Nevada suffragettes honored at reception
March 21, 2014
In recognition of the 100th anniversary of Women’s Suffrage, four Chautauquans from the Douglas County Historical Society will honor Nevada suffragettes at their annual Women in History program.
The reception is 2-4 p.m. Saturday at the Carson Valley Museum & Cultural Center. Admission is free.
On Nov. 3, 1914, the general vote was taken to decide whether Nevada women would be allowed the vote. It took several days for the results to be tallied, but the amendment passed with the margin of victory coming from rural regions of the state.
Women in Nevada voted for the first time in 1915 in local races and in statewide races in 1916.
Women gained the right to vote nationally with the 19th Amendment to the constitution ratified in 1920.
Nevada women who made a difference will be showcased by Kim Copel portraying Lillian Virgin, Laurie Hickey as Dr. Eliza Cook, Kathy Noneman as Bird Wilson and Holly Van Valkenburgh as Anne Martin.
For more information, visit http://www.historicnevada.net, or call 782-2555.
Lillian Virgin Finnegan
Finnegan was a member of the Douglas County Franchise Society in 1914. After marrying Louis Finnegan, the two worked with Gov. Emmett Boyle on many issues involving women’s freedom. She is also credited with starting Genoa’s Candy Dance. The Candy Dance originated in 1919 as an effort to raise money to purchase street lights for the small, but enterprising community of Genoa, Nevada’s first settlement. Virgin, daughter of then prominent Judge Daniel Webster Virgin, suggested the idea of a dance and making candy to pass around during the dance as an incentive for a good “turn-out” of couples. She lived in Genoa until her death in 1938.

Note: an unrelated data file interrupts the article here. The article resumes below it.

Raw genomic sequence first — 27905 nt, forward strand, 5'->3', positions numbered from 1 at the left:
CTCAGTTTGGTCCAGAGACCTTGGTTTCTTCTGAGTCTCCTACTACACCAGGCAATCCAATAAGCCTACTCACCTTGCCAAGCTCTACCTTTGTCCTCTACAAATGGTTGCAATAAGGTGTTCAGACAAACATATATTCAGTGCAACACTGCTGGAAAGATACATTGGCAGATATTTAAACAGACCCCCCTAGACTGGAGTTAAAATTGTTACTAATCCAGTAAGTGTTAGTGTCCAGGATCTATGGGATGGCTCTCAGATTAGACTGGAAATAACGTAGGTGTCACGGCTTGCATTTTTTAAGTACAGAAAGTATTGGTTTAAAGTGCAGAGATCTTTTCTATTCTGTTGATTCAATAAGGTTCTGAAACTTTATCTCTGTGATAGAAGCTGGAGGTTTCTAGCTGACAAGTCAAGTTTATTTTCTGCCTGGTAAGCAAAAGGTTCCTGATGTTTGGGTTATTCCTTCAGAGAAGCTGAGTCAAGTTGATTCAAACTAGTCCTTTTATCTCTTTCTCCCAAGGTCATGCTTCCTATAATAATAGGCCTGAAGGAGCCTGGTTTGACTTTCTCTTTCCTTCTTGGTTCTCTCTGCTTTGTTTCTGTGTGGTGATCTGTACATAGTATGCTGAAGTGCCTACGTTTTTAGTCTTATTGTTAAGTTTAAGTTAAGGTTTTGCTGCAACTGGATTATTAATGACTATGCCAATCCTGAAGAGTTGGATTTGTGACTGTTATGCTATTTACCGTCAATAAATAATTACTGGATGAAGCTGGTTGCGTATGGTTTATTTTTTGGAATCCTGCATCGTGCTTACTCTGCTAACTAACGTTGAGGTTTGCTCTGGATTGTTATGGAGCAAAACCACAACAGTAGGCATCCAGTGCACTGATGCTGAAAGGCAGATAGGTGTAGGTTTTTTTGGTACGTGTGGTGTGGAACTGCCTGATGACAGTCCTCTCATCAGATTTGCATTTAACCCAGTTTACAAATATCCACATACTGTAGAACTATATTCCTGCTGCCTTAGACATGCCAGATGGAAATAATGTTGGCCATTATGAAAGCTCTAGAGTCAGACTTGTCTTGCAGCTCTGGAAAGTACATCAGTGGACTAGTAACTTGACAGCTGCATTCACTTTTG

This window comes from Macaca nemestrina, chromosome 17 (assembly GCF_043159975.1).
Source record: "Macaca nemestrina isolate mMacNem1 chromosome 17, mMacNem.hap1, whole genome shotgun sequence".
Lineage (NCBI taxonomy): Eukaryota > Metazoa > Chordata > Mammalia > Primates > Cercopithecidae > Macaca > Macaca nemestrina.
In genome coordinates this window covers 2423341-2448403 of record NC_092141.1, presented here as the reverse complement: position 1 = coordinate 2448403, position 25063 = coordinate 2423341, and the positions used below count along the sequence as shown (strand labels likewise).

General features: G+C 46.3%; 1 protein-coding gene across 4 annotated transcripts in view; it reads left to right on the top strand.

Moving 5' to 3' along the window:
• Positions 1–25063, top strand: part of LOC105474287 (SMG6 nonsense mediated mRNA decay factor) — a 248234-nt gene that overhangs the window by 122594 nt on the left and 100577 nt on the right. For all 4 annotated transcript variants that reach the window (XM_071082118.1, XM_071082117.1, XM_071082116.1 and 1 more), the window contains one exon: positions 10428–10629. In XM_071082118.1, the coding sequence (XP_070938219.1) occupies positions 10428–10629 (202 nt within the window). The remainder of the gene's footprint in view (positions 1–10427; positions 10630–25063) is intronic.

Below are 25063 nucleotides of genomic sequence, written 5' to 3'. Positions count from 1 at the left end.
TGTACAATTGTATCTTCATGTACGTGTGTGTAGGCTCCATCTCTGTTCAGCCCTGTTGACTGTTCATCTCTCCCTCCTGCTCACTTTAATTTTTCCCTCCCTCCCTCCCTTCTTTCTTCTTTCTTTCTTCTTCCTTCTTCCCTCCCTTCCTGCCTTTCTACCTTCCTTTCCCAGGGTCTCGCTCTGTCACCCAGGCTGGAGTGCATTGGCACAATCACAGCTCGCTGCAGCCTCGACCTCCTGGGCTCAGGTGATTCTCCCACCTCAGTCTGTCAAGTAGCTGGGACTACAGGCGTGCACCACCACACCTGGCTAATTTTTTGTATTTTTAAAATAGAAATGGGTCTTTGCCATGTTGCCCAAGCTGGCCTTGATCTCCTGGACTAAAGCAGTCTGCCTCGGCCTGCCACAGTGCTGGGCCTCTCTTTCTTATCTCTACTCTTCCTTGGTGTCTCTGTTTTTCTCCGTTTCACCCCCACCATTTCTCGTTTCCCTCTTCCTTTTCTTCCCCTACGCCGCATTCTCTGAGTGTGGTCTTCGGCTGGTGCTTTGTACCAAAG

Dr. Eliza Cook
Cook was Nevada’s first licensed female physician. After practicing medicine for several years, and delivering babies from Genoa to Markleeville, she went back to school. She attended the Women’s Medical School of Philadelphia during the 1890-91 school term, then did graduate work the following summer at the Post Graduate Medical College of New York.
Armed with both a medical degree and graduate schooling, Cook opened an office in Reno in November of 1891. However, after about six months there, she returned to practice in the Carson Valley, for, as she said at the time, she had never seen a place that suited her as well. Cook was also a strong supporter of women’s rights. As she wrote, “My first protest against the prevailing social order came when, as a child between 11 and 13, I read in the third chapter of Genesis: ‘Thy desire shall be to thy husband and he shall rule over thee.’ That man should rule over woman was to my mind unjust. I went to my mother with my protest and she told me the husband’s rule was right only when it was a righteous rule. That silenced my tongue for a time but not my mental protest.”
In 1894 she wrote a letter to the Reno Gazette listing 11 reasons why she was in favor of women having equal voting rights with men. It was also printed in the Genoa Courier.
Cook died in her sleep on Oct. 2, 1947, at the age of 91.